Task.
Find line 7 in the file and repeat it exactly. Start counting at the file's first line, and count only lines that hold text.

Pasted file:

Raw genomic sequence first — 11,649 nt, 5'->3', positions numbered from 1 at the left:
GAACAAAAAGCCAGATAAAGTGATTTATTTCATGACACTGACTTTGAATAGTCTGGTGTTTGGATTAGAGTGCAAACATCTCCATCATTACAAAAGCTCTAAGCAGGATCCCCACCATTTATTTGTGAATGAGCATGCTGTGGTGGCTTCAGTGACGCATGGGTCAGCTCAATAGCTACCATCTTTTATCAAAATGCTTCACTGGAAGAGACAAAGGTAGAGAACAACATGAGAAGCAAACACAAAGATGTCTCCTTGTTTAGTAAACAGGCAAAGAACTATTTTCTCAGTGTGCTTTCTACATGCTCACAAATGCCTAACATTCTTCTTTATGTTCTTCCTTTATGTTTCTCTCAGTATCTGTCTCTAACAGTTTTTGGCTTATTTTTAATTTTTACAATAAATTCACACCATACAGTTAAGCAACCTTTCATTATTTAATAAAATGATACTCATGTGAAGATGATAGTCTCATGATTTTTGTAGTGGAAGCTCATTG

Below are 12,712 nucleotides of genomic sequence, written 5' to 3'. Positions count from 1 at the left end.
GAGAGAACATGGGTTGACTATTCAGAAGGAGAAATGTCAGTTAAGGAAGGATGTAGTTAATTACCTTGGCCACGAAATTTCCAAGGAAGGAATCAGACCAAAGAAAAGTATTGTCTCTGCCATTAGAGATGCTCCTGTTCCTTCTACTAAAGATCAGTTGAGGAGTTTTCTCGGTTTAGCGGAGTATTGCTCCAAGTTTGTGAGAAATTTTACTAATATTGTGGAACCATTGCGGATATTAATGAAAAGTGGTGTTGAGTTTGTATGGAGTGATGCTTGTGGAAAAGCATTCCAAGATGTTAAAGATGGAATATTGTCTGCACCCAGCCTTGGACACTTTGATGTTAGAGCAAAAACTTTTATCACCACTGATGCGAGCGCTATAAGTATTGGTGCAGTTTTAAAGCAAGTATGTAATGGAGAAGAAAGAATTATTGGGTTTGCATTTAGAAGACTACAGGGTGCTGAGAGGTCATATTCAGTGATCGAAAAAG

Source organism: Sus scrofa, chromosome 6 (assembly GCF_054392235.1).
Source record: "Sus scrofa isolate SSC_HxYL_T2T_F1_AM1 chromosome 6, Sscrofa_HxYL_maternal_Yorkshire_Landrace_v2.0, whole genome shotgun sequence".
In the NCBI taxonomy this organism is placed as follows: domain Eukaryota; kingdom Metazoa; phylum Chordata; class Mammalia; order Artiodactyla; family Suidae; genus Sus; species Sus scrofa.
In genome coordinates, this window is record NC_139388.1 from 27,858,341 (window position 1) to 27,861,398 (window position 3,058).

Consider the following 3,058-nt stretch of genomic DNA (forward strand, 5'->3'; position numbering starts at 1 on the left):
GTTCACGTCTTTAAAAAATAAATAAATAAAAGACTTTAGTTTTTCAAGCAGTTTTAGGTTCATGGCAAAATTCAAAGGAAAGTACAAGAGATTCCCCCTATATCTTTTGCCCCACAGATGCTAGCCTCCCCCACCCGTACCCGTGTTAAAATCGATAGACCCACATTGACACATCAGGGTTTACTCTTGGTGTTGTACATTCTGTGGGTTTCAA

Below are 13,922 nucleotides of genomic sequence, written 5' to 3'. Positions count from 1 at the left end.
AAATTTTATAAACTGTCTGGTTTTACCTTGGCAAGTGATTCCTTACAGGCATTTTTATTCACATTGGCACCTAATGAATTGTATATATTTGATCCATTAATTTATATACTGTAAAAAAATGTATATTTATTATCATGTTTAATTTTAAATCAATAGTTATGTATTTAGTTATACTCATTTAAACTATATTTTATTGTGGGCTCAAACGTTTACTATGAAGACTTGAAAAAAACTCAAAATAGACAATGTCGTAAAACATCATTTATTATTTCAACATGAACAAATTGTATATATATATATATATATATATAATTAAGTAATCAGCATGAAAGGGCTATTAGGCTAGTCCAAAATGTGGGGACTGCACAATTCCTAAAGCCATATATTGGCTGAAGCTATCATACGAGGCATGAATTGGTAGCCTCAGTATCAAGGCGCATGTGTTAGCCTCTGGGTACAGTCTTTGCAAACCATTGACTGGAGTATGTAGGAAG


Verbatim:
In the NCBI taxonomy this organism is placed as follows: domain Eukaryota; kingdom Metazoa; phylum Chordata; class Mammalia; order Artiodactyla; family Suidae; genus Sus; species Sus scrofa.